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Prostitution was a serious problem for nineteenth-century Europe: a threat to public health and public order and, at the same time, a prop to morality, allowing society to protect the purity of most women by sacrificing that of only a few. Jill Harsin examines the methods by which the police of Paris resolved the contradictions of this situation — an extralgal adminsitrative system involving the registration, regular medical examination, and periodic administrative detention of all working-class prostitutes.
As the author shows, this regulatory system not only deprived prostitutes of civil rights, but increasingly encroached on the rights of all working women who, by the standards and definitions of the police, exhibited suspicious moral character. Drawing on a variety of sources, Professor Harsin presents statistical material on such topics as prostitutes’ criminality, providing new evidence for an area hitherto dominated by speculation. Her work challenges previous interpretations by showing a regulatory system well in place during the Restoration.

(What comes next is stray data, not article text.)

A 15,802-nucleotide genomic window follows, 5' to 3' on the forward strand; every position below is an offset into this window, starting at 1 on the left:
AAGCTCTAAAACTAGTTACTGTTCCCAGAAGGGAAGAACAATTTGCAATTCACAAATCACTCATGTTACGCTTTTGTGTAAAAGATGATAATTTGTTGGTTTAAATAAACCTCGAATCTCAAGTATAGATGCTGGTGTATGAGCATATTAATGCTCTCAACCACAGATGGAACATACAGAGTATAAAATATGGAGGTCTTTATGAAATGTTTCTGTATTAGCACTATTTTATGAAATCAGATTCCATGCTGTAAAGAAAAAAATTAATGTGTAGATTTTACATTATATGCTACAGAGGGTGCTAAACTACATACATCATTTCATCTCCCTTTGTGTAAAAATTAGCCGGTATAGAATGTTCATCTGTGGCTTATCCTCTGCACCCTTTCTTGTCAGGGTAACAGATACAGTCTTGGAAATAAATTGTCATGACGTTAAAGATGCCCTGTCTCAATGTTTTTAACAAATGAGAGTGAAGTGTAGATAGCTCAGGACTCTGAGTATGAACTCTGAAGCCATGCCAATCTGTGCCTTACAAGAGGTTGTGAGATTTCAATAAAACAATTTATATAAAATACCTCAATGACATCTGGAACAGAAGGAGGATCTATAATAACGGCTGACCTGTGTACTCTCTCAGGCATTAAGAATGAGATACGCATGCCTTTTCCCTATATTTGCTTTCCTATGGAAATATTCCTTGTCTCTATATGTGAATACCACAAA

Jill Harsin is Assistant Professor of History at Colgate University.
Originally published in 1985.
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